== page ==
In the context of a home sale or purchase, a red flag is a warning sign that there might be something serious going on with the property that requires further investigation.

For instance, if there are cracks in the foundation, it might indicate that the foundation needs work, which could be costly. A structural engineer might evaluate the foundation and find that the cracks are typical for similarly aged homes in the neighborhood. They should be monitored, but there’s no corrective work recommended.

In other words, a red flag could point to relatively minor or major problems. In either case, they should not be ignored.

Real estate law and custom varies from one state to the next. In California, real estate agents are required to do a "reasonably diligent and competent visual inspection" of a one- to four-unit residential property. This means that the seller’s and buyer’s real estate agents are required to walk through the property and note in writing any red flags they see.

California real estate agents are even held responsible for failing to point out red flags they should have known about. For instance, if there are known slides in the area, an agent working there should be aware of that. If agents in the area see signs of sloping on a property in a slide area, they should include that in their agent inspection.

HOUSE HUNTING TIP: Even if you are buying or selling in a state that doesn’t require a real estate agent to inspect for red flags, ask your agent to walk through a property you’re considering before you write an offer and point out anything that might be considered a red flag. Then ask your agent to ask the listing agent if there are any reports or disclosures for the buyer to review.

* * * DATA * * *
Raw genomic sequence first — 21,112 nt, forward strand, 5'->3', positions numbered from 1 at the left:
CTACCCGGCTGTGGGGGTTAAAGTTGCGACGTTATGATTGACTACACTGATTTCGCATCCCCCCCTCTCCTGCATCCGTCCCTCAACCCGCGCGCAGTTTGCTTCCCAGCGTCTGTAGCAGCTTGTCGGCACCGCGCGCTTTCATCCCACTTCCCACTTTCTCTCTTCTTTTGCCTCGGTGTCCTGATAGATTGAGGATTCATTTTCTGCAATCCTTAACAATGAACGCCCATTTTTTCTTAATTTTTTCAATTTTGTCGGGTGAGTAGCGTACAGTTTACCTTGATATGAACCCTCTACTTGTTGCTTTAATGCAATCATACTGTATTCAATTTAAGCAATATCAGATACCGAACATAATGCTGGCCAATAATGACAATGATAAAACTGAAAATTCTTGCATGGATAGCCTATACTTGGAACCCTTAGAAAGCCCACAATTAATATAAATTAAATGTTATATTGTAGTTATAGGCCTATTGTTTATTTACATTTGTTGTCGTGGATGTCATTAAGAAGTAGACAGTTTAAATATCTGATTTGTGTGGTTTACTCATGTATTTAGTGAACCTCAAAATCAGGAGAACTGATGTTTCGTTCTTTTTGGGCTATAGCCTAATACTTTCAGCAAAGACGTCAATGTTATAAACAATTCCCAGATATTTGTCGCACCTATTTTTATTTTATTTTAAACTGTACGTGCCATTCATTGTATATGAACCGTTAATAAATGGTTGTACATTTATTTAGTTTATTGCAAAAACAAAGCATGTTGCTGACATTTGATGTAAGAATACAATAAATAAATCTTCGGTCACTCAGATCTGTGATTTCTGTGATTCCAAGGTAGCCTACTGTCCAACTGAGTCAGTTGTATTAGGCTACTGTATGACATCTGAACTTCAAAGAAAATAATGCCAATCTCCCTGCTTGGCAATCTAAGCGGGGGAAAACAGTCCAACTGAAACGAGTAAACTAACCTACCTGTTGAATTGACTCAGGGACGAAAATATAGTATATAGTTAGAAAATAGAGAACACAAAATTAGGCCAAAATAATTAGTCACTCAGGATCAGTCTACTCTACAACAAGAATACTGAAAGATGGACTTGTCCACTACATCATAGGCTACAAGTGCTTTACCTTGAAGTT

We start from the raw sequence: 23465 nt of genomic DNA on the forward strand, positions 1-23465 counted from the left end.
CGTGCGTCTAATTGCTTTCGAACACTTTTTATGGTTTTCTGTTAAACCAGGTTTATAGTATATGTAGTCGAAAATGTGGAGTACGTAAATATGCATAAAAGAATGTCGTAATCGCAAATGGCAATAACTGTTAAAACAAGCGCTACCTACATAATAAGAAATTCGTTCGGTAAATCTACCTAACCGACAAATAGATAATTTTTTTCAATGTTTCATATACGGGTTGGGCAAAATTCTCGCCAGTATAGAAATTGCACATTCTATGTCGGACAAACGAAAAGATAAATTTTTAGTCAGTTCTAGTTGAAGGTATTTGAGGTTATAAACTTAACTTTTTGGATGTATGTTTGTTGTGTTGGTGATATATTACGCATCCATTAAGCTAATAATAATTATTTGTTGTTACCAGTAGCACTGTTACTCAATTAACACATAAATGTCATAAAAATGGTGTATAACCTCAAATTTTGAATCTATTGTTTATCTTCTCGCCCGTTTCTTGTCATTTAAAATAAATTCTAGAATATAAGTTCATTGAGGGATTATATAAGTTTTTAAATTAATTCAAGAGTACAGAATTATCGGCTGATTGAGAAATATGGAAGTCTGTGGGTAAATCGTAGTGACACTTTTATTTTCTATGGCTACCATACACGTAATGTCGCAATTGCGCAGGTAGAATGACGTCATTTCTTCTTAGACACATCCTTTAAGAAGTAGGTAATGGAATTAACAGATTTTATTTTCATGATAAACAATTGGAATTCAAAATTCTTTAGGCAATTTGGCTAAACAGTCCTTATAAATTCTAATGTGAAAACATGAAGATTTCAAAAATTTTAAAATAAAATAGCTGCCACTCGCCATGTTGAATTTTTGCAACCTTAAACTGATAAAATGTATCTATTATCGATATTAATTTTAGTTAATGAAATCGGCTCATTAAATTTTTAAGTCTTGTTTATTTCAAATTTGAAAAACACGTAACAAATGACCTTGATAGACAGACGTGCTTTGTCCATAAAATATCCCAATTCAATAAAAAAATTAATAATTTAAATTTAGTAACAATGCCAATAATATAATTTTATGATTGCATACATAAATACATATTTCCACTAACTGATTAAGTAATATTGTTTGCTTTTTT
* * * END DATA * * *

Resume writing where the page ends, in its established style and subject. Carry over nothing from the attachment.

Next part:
By doing this, you could save yourself time and disappointment if the house appears to have serious problems that you can’t afford to correct and the property is being sold in its present condition with no concessions for repair work from the seller.

Sellers should ask their agent to do a walk-through and visual inspection before the property goes on the market. This will give sellers time to gather more information about a red flag. For instance, if you’re agent says that your roof has cracked tiles and looks weathered and old, call a reliable roofer for an expert opinion.

The roofer may feel that the roof is at the end of its life. If so, you can replace it before you sell, get a second opinion, or simply disclose this information and roof report to the buyers so that they can factor this information into the purchase price.

In some areas, the custom is to wait until there is a ratified purchase contract before giving reports and disclosures to buyers. A problem with this strategy is that buyers don’t have adequate information about the property’s condition before they make an offer. The roof report could become a negotiable item or a deal killer.

Sometimes sellers or their agents hold back "bad" information about a property for fear that the information will keep the property from selling. This is counterproductive if it results in a failed transaction when the buyers who are in contract receive the news.

If you have information pertinent to the sale, it is far better to make it available for buyers to review before they make an offer. That way, you don’t risk having to put the listing back on the market when the buyers discover they paid too much for a house that needs a new roof or foundation repairs.

THE CLOSING: A proactive approach usually yields the best results.

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